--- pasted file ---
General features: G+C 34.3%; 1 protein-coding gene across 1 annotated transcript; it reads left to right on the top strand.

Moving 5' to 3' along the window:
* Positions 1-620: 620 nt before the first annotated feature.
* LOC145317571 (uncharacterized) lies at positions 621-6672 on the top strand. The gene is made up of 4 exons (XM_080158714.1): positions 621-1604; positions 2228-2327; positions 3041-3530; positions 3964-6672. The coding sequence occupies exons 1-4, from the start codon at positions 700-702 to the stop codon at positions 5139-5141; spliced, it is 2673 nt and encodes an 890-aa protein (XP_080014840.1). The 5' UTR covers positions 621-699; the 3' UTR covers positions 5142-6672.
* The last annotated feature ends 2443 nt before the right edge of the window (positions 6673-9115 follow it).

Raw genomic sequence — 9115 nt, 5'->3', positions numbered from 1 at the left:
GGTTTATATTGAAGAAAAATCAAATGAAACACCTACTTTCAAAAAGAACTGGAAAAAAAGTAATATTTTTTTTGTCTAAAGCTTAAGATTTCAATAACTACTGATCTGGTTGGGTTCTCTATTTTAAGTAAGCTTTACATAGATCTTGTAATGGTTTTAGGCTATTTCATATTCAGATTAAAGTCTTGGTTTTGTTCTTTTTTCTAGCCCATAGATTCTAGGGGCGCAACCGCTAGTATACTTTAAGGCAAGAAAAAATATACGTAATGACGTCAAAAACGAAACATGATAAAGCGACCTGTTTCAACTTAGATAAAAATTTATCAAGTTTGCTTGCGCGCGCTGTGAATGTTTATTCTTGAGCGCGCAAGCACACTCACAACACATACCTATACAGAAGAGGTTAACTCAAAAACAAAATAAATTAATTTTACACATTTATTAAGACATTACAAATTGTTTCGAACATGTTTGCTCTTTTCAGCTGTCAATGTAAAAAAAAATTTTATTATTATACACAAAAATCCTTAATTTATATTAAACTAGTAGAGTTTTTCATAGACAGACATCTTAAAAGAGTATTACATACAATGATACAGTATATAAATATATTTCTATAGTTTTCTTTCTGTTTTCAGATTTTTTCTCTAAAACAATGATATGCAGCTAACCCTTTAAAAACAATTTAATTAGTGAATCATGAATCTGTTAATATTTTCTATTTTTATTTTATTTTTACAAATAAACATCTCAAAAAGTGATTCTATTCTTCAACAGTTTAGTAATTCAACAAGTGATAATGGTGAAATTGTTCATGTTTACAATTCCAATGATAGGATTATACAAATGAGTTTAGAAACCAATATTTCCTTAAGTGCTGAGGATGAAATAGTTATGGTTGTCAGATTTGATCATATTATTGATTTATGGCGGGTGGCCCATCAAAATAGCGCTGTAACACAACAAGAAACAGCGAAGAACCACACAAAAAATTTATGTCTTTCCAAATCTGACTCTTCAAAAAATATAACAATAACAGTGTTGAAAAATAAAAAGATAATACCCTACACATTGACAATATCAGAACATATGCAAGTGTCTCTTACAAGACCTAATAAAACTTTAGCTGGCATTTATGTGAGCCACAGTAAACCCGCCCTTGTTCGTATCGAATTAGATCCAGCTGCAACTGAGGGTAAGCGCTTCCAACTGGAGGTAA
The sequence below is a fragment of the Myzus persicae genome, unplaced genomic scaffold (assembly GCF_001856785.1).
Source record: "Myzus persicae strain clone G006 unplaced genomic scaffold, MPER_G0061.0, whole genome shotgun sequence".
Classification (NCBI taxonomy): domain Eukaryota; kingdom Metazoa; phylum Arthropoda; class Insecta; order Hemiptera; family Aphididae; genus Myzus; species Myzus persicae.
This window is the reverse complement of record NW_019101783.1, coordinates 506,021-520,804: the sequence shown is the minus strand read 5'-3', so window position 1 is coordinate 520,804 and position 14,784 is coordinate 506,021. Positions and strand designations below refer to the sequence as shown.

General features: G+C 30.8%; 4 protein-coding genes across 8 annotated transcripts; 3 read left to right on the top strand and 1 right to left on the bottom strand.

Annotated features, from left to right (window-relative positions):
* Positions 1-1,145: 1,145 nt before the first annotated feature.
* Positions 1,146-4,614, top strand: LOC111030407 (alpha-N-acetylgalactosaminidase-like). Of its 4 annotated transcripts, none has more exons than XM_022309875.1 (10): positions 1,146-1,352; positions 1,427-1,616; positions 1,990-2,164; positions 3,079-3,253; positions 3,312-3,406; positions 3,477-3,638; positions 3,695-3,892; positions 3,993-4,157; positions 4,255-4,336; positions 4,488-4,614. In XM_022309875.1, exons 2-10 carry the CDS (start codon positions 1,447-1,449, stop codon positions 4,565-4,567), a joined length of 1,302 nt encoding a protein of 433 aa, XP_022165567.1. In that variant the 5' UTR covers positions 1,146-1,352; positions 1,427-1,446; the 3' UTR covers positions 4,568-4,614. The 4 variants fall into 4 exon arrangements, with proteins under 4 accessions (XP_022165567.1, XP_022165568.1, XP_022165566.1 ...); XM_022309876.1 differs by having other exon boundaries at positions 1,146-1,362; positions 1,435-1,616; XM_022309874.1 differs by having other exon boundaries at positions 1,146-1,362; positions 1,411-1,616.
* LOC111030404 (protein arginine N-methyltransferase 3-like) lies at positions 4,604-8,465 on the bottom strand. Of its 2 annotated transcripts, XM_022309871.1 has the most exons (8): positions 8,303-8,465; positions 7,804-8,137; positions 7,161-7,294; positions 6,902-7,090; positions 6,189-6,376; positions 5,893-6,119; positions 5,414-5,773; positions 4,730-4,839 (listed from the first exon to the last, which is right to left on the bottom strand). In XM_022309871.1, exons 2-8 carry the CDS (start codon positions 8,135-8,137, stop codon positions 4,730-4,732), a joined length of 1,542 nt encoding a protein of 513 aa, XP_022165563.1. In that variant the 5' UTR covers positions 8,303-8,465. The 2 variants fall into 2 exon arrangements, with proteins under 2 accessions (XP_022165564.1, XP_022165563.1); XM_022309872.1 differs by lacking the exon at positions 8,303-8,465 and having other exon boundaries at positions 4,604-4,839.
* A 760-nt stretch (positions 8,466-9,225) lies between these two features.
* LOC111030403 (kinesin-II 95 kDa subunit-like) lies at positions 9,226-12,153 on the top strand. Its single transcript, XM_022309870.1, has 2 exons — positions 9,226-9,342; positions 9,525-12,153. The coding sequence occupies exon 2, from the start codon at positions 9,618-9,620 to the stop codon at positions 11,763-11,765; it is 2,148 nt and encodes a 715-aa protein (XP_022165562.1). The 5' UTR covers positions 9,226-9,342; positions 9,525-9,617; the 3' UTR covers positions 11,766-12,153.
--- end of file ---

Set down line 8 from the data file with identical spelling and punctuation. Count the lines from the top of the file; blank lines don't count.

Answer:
The sequence below is a fragment of the Myzus persicae genome, unplaced genomic scaffold (assembly GCF_001856785.1).